Now I don’t expect the assassin is gone, nor would I wish that. But I doubt I’m alone in pining for the Starks to, once again, be united. Arya moving toward Winterfell is a move in the right direction.
Last night’s episode also featured the setting in motion of a few things. First, we see Sam (John Bradley) continuing to learn and grow, and continuing to flaunt the authority at the Citadel. It will be interesting to see if this has ramifications for Sam, who in the previous episode borrowed keys to the restricted part of the library for a little off-the-books research. But, of course, no one will complain if Sam’s rogue actions can restore Jorah (Iain Glen) to health. And, of course, for the second week in a row Sam had by far the most unsettling sequence. Last week it was bed pan duty. This week it was peeling diseased skin. This is just a friendly reminder that you should eat dinner before the week’s episode.
Sam also set something else in motion. Early in the episode Daenerys learned about Jon Snow. Thanks to Sam, Jon got the extra motivation to make a trip to Dragonstone to meet with the Mother of Dragons face-to-face. This, too, feels like a great acceleration toward the end game.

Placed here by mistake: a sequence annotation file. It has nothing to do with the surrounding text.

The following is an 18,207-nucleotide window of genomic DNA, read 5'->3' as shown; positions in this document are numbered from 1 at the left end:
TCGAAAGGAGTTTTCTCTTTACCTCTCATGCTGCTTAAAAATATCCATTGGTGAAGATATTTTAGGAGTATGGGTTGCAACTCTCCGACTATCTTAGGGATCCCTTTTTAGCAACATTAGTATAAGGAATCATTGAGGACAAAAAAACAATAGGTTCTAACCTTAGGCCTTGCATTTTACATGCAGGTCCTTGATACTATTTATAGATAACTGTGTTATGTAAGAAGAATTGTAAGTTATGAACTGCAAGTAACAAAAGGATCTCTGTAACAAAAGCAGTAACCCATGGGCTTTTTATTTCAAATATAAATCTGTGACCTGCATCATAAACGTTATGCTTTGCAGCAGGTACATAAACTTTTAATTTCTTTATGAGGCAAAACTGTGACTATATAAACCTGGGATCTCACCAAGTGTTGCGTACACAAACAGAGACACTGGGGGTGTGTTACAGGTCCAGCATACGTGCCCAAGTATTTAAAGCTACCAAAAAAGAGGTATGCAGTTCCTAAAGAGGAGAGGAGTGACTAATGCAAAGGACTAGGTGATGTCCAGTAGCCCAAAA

I didn’t touch much on King’s Landing this week, but I have a feeling that will be key to next week. Speaking of which, it’s time to look ahead.
With all that happened to close the episode, and all that’s on tap, it’s easy to almost gloss over the amazing first meeting that will happen next week. (We know it will because it was in the scenes). Jon Snow and Daenerys Targaryen will actually meet in person. THIS. IS. HUGE.
We also know next week’s episode is called “The Queen’s Justice,” and features the cryptic description that Cersei returns a gift. I’m pretty sure the gift is going to be Ellaria, the woman who killed her daughter, and I’m pretty sure it’s going to be a partial return. I see Ellaria’s head doing some travelling. Some have guessed it will go to Dragonstone and Daenerys. But I have this sneaking suspicion it could go to Lady Olena (Diana Rigg) in High Garden. We’ll likely know the answer in six days.
I also have a few questions and thoughts based on last night that I’ll lay out rapid-fire bullet style:
Is Euron in trouble. Clearly in the battle he got cut by the Sand Snakes. We know in the past they have been famous for poisoning their blades. Could this be a bad sign for Euron moving forward?
How long will Yara last? My prediction is that she stays alive at least a few more episodes. I think it will get drawn out a bit more.
Are we going to see the four remaining Starks together? Arya is headed to Winterfell. Bran, when last we saw, was headed to Winterfell. Sansa is in Winterfell. Jon will be back at some point. I think it happens, albeit briefly, before this season is over.
That’s it for this week. Have thoughts, a favorite scene or predictions? Hit me up in the comments.